Valvuloplasty for Mitral Valve Stenosis
Valvuloplasty is a treatment for mitral valve stenosis. It is a procedure that widens the mitral valve so that blood flows more easily through the heart.
It's a minimally invasive procedure. A doctor uses a thin flexible tube (catheter) that is inserted through an artery in the groin or arm and threaded into the heart. When the tube reaches the narrowed mitral valve, a balloon device located on the tip of the catheter is quickly inflated. The narrowed or fused mitral valve leaflets are separated and stretched open as the balloon presses against them. This process increases the size of the mitral valve opening. And it allows more blood to flow from the left atrium into the left ventricle.
Why It Is Done
Valvuloplasty might be recommended if you have severe stenosis and the shape of your mitral valve looks like it can be repaired with this procedure. Your doctor will also check a few other things to see if the procedure is right for you. These things include your overall health and whether you have symptoms.
How Well It Works
A valvuloplasty doesn't cure the condition or make the valve normal. It helps the valve function normally to let blood flow through the heart. The improved blood flow relieves symptoms. Blood pressure inside the left atrium decreases. This also helps relieve symptoms of lung congestion.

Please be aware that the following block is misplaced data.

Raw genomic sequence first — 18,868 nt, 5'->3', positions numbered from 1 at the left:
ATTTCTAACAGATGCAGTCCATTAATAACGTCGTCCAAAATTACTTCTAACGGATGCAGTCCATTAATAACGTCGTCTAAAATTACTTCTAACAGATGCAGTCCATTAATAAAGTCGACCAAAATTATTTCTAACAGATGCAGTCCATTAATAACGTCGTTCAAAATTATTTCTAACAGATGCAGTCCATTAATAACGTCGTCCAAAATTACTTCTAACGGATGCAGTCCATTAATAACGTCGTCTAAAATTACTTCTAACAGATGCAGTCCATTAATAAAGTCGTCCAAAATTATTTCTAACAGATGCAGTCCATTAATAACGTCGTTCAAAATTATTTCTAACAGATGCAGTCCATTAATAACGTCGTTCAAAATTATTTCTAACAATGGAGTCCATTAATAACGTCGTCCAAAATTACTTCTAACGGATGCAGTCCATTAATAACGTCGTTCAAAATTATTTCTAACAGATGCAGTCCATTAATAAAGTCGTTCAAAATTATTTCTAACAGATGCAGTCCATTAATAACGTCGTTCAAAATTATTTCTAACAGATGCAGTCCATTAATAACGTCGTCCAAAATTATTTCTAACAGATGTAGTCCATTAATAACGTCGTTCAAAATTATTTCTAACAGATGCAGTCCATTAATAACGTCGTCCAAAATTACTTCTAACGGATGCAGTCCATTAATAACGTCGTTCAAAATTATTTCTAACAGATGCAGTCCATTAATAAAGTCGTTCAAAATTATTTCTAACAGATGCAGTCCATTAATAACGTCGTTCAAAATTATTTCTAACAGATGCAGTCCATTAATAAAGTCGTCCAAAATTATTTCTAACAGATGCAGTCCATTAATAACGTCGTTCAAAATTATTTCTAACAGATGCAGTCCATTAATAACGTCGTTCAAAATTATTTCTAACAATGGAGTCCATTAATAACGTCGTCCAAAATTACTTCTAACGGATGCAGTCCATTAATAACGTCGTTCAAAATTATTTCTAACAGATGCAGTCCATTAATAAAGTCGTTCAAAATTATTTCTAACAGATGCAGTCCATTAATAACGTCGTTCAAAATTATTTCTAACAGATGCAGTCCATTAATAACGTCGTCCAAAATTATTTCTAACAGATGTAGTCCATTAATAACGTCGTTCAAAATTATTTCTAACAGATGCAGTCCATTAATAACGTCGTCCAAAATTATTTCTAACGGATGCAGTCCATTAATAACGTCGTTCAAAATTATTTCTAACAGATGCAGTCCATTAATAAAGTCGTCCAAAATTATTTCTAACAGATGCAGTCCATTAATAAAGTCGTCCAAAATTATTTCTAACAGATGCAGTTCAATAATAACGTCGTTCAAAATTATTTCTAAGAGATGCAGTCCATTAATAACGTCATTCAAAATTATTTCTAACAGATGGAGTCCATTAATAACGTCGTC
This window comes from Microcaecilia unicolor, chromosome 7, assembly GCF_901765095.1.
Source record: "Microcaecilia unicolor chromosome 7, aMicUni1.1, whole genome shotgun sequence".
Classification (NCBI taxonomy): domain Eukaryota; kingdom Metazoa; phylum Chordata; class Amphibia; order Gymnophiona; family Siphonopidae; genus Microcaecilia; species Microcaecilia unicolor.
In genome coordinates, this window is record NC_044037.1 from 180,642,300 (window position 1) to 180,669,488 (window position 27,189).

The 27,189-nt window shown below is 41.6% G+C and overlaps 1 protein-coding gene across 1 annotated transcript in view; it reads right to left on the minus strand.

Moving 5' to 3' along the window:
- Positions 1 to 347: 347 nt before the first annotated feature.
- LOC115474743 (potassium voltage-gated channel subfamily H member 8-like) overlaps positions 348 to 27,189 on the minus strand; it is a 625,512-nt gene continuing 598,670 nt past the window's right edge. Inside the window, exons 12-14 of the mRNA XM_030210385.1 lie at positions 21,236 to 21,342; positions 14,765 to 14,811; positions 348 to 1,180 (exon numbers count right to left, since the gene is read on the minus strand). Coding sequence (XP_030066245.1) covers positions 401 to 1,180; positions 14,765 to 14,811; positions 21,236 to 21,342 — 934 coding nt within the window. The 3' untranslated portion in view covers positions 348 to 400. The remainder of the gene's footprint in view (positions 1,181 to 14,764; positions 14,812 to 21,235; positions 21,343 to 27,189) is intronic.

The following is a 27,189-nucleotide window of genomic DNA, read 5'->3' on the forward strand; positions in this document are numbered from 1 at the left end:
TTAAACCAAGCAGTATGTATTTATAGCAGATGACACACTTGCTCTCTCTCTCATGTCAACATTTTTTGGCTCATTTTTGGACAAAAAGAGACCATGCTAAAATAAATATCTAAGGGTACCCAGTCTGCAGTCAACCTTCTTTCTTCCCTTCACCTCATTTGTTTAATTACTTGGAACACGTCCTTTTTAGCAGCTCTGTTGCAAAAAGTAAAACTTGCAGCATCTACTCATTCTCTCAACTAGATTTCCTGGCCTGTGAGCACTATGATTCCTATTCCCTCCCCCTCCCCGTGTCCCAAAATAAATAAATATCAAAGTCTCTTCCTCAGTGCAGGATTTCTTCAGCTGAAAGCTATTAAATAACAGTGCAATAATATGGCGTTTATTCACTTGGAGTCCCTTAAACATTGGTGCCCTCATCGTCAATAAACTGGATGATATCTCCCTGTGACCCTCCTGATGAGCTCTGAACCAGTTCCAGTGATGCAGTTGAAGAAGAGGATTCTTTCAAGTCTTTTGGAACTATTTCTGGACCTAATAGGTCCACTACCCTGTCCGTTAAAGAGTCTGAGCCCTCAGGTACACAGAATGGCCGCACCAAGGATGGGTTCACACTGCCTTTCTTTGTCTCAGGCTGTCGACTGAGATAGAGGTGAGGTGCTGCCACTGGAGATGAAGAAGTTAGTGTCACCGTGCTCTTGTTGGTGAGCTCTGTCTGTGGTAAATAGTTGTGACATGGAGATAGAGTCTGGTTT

Doctors and hospitals that have a lot of experience doing valvuloplasties tend to have higher success rates.
Valvuloplasty is catheter-based, not surgical. It has a lower risk of complications and death than an open-heart surgery such as a mitral valve repair or valve replacement.
During the procedure
Risks during the procedure aren't common. Serious complications might happen in 1 to 12 people out of 100. Death from the procedure might happen in 1 to 3 people out of 100. Doctors and hospitals that have a lot of experience doing this procedure tend to have lower complication rates.footnote 2
After the procedure
Complications that happen after a valvuloplasty include:
- Mitral valve regurgitation. This might happen in 2 to 10 people out of 100.footnote 2 The valve might be damaged so that it doesn't close normally and allows blood to leak backward in the heart.
- Restenosis. The valve can become narrow again. You may require valve replacement surgery.
If your valve has narrowed again, treatment will depend on the condition of the valve. You might have another valvuloplasty. Or you might have valve replacement surgery.
- Nishimura RA, et al. (2014). 2014 AHA/ACC guideline for the management of patients with valvular heart disease: A report of the American College of Cardiology/American Heart Association Task Force on Practice Guidelines. Circulation, published online March 3, 2014. DOI: 10.1161/CIR.0000000000000031. Accessed May 1, 2014.
- Rodriguez L, Gillinov AM (2007). Mitral valve disease. In EJ Topol, ed., Textbook of Cardiovascular Medicine. Philadelphia: Lippincott Williams and Wilkins.
Current as of: December 2, 2020